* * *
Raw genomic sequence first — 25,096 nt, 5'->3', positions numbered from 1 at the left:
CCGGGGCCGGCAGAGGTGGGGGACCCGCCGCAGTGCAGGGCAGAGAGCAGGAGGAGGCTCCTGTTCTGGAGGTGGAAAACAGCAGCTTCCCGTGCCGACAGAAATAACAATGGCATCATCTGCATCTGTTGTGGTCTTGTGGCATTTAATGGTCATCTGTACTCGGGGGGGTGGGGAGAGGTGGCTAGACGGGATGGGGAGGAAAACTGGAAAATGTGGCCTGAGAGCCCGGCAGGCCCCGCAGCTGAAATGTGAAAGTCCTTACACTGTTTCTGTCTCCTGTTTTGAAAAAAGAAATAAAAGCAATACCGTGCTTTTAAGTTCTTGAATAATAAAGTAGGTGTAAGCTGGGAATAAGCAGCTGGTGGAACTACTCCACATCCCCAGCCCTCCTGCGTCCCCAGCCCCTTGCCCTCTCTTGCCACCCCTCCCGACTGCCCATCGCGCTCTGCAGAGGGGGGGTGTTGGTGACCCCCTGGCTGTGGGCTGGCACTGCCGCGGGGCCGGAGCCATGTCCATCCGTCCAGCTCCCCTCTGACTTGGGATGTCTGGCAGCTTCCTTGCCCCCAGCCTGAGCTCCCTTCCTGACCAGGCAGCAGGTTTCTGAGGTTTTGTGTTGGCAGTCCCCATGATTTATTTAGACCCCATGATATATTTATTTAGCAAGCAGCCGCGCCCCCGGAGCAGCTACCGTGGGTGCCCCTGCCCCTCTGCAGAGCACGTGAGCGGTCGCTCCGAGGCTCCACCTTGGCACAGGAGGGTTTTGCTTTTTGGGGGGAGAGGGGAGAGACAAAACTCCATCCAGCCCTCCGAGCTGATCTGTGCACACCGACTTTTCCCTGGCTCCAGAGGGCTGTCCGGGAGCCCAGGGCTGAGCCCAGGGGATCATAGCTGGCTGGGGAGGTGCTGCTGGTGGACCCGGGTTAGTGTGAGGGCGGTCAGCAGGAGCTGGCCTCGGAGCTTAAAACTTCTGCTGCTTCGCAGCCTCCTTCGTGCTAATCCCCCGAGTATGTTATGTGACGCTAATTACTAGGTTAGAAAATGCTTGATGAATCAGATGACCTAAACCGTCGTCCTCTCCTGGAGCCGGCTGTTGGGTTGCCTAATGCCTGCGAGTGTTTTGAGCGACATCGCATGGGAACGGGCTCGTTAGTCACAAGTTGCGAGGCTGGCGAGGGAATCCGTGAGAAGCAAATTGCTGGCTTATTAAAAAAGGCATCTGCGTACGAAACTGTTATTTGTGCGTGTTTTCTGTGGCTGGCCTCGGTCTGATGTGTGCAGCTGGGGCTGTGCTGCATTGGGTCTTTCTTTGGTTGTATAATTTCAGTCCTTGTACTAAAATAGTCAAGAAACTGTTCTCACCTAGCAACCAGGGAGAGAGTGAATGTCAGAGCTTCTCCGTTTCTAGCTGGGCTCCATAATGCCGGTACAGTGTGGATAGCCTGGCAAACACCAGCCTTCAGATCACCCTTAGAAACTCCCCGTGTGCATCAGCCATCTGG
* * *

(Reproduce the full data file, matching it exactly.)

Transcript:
Raw genomic sequence first — 25,096 nt, 5'->3', positions numbered from 1 at the left:
CCGGGGCCGGCAGAGGTGGGGGACCCGCCGCAGTGCAGGGCAGAGAGCAGGAGGAGGCTCCTGTTCTGGAGGTGGAAAACAGCAGCTTCCCGTGCCGACAGAAATAACAATGGCATCATCTGCATCTGTTGTGGTCTTGTGGCATTTAATGGTCATCTGTACTCGGGGGGGTGGGGAGAGGTGGCTAGACGGGATGGGGAGGAAAACTGGAAAATGTGGCCTGAGAGCCCGGCAGGCCCCGCAGCTGAAATGTGAAAGTCCTTACACTGTTTCTGTCTCCTGTTTTGAAAAAAGAAATAAAAGCAATACCGTGCTTTTAAGTTCTTGAATAATAAAGTAGGTGTAAGCTGGGAATAAGCAGCTGGTGGAACTACTCCACATCCCCAGCCCTCCTGCGTCCCCAGCCCCTTGCCCTCTCTTGCCACCCCTCCCGACTGCCCATCGCGCTCTGCAGAGGGGGGGTGTTGGTGACCCCCTGGCTGTGGGCTGGCACTGCCGCGGGGCCGGAGCCATGTCCATCCGTCCAGCTCCCCTCTGACTTGGGATGTCTGGCAGCTTCCTTGCCCCCAGCCTGAGCTCCCTTCCTGACCAGGCAGCAGGTTTCTGAGGTTTTGTGTTGGCAGTCCCCATGATTTATTTAGACCCCATGATATATTTATTTAGCAAGCAGCCGCGCCCCCGGAGCAGCTACCGTGGGTGCCCCTGCCCCTCTGCAGAGCACGTGAGCGGTCGCTCCGAGGCTCCACCTTGGCACAGGAGGGTTTTGCTTTTTGGGGGGAGAGGGGAGAGACAAAACTCCATCCAGCCCTCCGAGCTGATCTGTGCACACCGACTTTTCCCTGGCTCCAGAGGGCTGTCCGGGAGCCCAGGGCTGAGCCCAGGGGATCATAGCTGGCTGGGGAGGTGCTGCTGGTGGACCCGGGTTAGTGTGAGGGCGGTCAGCAGGAGCTGGCCTCGGAGCTTAAAACTTCTGCTGCTTCGCAGCCTCCTTCGTGCTAATCCCCCGAGTATGTTATGTGACGCTAATTACTAGGTTAGAAAATGCTTGATGAATCAGATGACCTAAACCGTCGTCCTCTCCTGGAGCCGGCTGTTGGGTTGCCTAATGCCTGCGAGTGTTTTGAGCGACATCGCATGGGAACGGGCTCGTTAGTCACAAGTTGCGAGGCTGGCGAGGGAATCCGTGAGAAGCAAATTGCTGGCTTATTAAAAAAGGCATCTGCGTACGAAACTGTTATTTGTGCGTGTTTTCTGTGGCTGGCCTCGGTCTGATGTGTGCAGCTGGGGCTGTGCTGCATTGGGTCTTTCTTTGGTTGTATAATTTCAGTCCTTGTACTAAAATAGTCAAGAAACTGTTCTCACCTAGCAACCAGGGAGAGAGTGAATGTCAGAGCTTCTCCGTTTCTAGCTGGGCTCCATAATGCCGGTACAGTGTGGATAGCCTGGCAAACACCAGCCTTCAGATCACCCTTAGAAACTCCCCGTGTGCATCAGCCATCTGG